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Interview: M3nsa and Wanlov the Kubolor

Time Out Accra catches up with the FOKN Bois to talk about their film Coz Ov Moni

Daniel Neilson
Wanlov the Kubolor

“It’s part comedy, part musical, part Jesus-is-coming, part-documentary, part Ghanaian food and part we-are-all-coming-together. It’s aimed at all human beings and a few flamingoes that keep both legs grounded all the time.” Confused? You should be. New Ghanaian film ‘Coz Ov Moni’ is billed as the first-ever pidgin musical (pidgin being the ‘broken English’ lingua franca of West Africa), and to say it’s overflowing with creative ideas is an understatement. Produced by pioneer Panji Anoff – the man largely responsible for the growing popularity of cutting-edge Ghanaian music – the film follows a day in the life of the FOKN Bois, aka M3nsa and Wanlov the Kubolor, two of the hiplife genre’s most celebrated modern exponents.

The result is a high-paced 45-minute romp through Accra. The two protagonists wake up in their home shanty, shake down a debtor, eat out with their newfound cash, half-drown after attempting to attract girls, reminisce about their childhoods and end up stuck midway between a hospital theatre and a female-thronged nightclub dancefloor. Just an average day, then. Expressed entirely in music and rhyme, the film aimed to capture the exuberance, energy and rhythm of urban Africa – needless to say, it has succeeded.

“It’s always a good time for satire, and the perfect time for this particular one,” says Anoff, whose label, Pidgen Music, helped fund the movie. “The FOKN Bois wanted to do a concept album about an ordinary day in the life of two young quirky Accra-raised boys influenced by everything around them. As they set about writing and recording, they decided to turn the album into a film. We’re very proud of the finished product, and we think international audiences will clamour over it for its originality, authenticity and organic nature. Being a musical, Coz Ov Moni is the first Ghanaian film of its type. It’s both heavily choreographed and spontaneous, and the whole story takes place from dawn to dark.”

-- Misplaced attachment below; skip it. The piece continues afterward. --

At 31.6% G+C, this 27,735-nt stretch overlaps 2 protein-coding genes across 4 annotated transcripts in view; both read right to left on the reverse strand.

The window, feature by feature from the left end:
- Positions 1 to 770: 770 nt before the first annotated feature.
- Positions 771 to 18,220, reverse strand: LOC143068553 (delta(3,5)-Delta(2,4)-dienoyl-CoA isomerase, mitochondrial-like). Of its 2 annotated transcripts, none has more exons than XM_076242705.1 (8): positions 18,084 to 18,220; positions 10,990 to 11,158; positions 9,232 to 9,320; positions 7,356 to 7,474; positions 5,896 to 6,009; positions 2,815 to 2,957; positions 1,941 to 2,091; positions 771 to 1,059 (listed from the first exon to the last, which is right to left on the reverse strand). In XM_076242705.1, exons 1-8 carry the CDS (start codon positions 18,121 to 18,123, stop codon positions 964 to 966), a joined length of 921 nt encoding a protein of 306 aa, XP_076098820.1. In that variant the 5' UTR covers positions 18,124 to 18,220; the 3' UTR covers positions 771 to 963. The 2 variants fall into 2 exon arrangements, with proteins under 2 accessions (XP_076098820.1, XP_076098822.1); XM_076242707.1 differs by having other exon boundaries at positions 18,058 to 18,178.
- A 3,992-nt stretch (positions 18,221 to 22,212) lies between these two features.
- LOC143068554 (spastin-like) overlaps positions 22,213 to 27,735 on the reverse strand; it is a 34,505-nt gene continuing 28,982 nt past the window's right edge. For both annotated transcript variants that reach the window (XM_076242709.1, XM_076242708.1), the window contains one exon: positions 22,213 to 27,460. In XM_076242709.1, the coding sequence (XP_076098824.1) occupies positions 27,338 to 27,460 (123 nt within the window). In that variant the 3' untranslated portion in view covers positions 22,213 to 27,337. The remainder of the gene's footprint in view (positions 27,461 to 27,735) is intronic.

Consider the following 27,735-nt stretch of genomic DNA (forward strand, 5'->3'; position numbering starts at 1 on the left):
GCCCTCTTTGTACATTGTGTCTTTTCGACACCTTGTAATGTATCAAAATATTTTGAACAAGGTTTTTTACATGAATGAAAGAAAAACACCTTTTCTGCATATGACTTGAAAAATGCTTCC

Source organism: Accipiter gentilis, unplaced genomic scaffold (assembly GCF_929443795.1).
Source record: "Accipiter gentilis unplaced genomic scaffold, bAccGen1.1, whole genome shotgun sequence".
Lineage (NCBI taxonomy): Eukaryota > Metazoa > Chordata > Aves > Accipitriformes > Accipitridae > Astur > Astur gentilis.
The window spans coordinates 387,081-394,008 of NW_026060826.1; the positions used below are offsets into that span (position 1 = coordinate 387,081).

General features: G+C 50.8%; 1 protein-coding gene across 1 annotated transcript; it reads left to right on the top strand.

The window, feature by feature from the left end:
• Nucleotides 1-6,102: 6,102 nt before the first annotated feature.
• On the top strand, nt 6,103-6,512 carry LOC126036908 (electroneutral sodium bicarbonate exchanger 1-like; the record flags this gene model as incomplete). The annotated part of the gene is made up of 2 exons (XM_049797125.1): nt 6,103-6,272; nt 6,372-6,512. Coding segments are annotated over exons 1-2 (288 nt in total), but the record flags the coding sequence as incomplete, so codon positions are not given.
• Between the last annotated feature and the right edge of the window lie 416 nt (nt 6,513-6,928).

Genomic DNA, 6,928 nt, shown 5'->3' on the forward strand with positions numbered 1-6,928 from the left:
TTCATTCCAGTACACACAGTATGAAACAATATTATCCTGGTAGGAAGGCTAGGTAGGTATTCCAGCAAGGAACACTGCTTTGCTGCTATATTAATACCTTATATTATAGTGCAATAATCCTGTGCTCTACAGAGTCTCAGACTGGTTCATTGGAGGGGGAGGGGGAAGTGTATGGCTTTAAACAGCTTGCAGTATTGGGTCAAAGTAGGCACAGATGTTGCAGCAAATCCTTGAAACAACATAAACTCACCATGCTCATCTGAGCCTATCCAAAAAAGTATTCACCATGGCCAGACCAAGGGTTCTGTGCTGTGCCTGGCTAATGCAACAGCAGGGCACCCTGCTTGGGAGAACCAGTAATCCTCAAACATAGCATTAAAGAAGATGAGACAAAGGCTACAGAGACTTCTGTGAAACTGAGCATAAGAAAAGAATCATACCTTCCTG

As well as its lead performers, the movie also features a who’s who of contemporary Ghanaian musicians, with artists such as Reggie Rockstone, Samini, Lil Kryz, Macho Rapper, Tic Tol and Mosquito all involved in the project. The film, which went just over its initial budget of US$50,000, premiered at the Institute of Contemporary Arts in London, and has also been screened in the U.S.A. Germany, Nigeria, South Africa, Tanzania, Liberia and elsewhere. 

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